Macro Issues

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There’s no “Conundrum”

As recounted by Greenspan in chapter 20 of his memoir “The Age of Turbulence”: “What is going on? I complained in June 2004 to Vincent Reinhart, director of the Division of Monetary Affairs at the Federal Reserve Board. I was perturbed because we had increased the federal Funds rate , and not only yields on

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The Fed embraces the Phillips Curve to everyone´s chagrin

And on they go in the wrong direction. In the news conference Wednesday, however, Yellen defended the Fed’s policy of gradual rate hikes as forestalling a situation that could be much more damaging for disadvantaged groups. “We want to keep the expansion on a sustainable path and avoid the risk that … we find ourselves

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Puzzling Surprises

Lael Brainard, a prominent member of the Fed’s board of governors, made the following admission in a recent speech, highlighting what policymakers see as economic puzzle: “At a time when the unemployment rate has fallen from 8.2% to 4.4%, core inflation has undershot our target for 58 straight months.” And: Albert Edwards, strategist at Societe Generale, is

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In trying to “square the circle”, the Fed is courting disaster!

Tim Duy summarizes the problem as the Fed sees it: The Federal Reserve can’t catch a break on the inflation numbers, which are simply not helping in its drive to normalize monetary policy. Monetary policy makers have three possible responses to the weak inflation data. First, they can define down the extent of an acceptable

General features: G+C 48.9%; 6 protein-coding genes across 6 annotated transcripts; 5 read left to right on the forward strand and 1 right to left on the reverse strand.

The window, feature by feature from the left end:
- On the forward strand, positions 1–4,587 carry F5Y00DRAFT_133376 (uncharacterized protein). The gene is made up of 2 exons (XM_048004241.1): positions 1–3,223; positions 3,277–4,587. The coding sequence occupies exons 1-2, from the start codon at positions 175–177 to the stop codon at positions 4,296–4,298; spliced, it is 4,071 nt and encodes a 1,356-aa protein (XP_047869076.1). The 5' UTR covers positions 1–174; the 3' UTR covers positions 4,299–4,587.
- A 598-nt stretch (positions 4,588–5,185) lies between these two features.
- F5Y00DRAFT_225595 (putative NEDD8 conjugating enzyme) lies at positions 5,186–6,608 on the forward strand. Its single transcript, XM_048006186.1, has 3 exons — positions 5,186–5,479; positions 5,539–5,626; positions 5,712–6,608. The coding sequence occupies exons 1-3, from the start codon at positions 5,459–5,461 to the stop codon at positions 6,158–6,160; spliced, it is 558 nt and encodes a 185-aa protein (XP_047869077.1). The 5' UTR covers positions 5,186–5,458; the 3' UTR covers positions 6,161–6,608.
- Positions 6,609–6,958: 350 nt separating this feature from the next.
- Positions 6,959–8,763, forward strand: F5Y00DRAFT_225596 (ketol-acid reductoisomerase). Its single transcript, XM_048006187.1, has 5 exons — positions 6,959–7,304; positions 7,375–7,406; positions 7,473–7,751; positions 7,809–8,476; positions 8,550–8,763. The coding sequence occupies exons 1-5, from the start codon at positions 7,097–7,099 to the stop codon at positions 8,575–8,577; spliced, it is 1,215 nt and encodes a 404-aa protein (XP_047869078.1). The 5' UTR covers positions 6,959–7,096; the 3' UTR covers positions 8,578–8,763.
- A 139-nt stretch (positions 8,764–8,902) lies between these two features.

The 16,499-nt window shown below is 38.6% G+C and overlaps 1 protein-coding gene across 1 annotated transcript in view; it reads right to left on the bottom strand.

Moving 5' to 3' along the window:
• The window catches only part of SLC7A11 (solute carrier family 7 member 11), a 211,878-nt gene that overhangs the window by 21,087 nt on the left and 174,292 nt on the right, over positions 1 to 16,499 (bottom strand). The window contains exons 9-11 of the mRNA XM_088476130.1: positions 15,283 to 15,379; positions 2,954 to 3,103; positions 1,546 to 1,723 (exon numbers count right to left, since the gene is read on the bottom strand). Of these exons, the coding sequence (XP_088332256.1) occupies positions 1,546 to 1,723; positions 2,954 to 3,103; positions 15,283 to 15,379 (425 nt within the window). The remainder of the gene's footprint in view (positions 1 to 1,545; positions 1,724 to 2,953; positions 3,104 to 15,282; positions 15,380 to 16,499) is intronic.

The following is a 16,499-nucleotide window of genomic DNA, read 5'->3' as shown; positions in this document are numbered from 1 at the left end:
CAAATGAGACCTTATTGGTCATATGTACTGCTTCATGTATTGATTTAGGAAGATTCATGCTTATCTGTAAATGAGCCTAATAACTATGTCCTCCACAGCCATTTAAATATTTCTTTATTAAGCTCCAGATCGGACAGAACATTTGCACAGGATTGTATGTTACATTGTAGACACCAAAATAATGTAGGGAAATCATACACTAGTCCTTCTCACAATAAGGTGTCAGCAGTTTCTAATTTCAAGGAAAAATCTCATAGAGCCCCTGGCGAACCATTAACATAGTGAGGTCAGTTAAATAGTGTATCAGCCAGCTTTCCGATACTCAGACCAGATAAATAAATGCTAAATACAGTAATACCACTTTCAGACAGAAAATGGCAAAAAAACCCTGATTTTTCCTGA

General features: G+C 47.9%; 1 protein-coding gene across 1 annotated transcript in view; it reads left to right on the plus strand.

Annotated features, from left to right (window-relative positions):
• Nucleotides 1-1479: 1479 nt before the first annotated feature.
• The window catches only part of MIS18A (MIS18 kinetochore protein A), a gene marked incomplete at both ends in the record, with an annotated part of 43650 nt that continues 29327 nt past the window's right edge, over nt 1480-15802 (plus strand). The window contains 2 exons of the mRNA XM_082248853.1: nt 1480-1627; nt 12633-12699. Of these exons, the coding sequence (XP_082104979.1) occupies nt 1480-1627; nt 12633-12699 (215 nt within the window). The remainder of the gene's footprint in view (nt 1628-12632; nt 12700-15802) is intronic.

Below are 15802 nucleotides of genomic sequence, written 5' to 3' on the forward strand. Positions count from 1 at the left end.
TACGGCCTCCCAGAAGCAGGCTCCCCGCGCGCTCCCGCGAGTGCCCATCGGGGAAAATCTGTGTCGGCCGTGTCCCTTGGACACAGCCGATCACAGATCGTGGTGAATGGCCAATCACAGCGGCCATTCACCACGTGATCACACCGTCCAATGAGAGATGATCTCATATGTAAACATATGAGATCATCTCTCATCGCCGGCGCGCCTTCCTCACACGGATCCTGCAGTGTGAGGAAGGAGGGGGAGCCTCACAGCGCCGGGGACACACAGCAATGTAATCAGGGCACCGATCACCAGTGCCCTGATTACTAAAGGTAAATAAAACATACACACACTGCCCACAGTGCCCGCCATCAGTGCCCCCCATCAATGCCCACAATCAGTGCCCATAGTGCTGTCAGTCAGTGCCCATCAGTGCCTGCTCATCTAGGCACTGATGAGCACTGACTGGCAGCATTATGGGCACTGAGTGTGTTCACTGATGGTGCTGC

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Unfathomable Monetary Policy Parameters

While Stanley Fischer defended central bank discretion, John Williams, of the San Francisco Fed defended a change in the monetary framework and strategy, arguing for a change in the monetary policy target, from inflation targeting to price level targeting: It’s been said that “getting over a painful experience is much like crossing monkey bars. You have

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U.S. orthodox macroeconomists are criticizing the Trump Administration’s proposed business tax cuts for widening federal deficits in the years ahead, by possibly a few trillion dollars. But why? Do we not live in the Age of Mobius-Strip Economics? The central bank the Bank of Japan has been buying back trillions of dollars of Japanese government

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The ZLB is a Central Bank ‘construct’

In his latest post, Bernanke starts off: If inflation is too low or unemployment too high, the Fed normally responds by pushing down short-term interest rates to boost spending. However, the scope for rate cuts is  limited by the fact that interest rates cannot fall (much) below zero, as people always have the option of

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How monetary policy unraveled

Today, George Selgin posted A Stable Spending Catechism, a nice primer on NGDP Level Targeting. Here I show how the Fed´s monetary policy unraveled when it forfeited “Stable Spending growth”. In the 1990s, a period known in economics as the “Great Moderation,” it seemed the Fed could do no wrong. Policy makers and voters saw

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Monetary Policy failure

In 2011, Christina Romer wrote a very perceptive piece for the NYT: “The Hope That Flows From History”. Some snippets: AFTER the grim economic developments of the last few weeks, it’s easy to lose hope. Could the Great Recession of 2008 drag on for years, just as the Great Depression did in the 1930s? Adding to the

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The Holy Grail even yet for many macroeconomists is 0% inflation, and barring that, some rate under 2% (but always leaning towards the nirvana of 0%). News from the Bank of Japan suggests that paper cash and low inflation rates do not mix. As in, there is more than $7,000 in cash (yen equivalent) in

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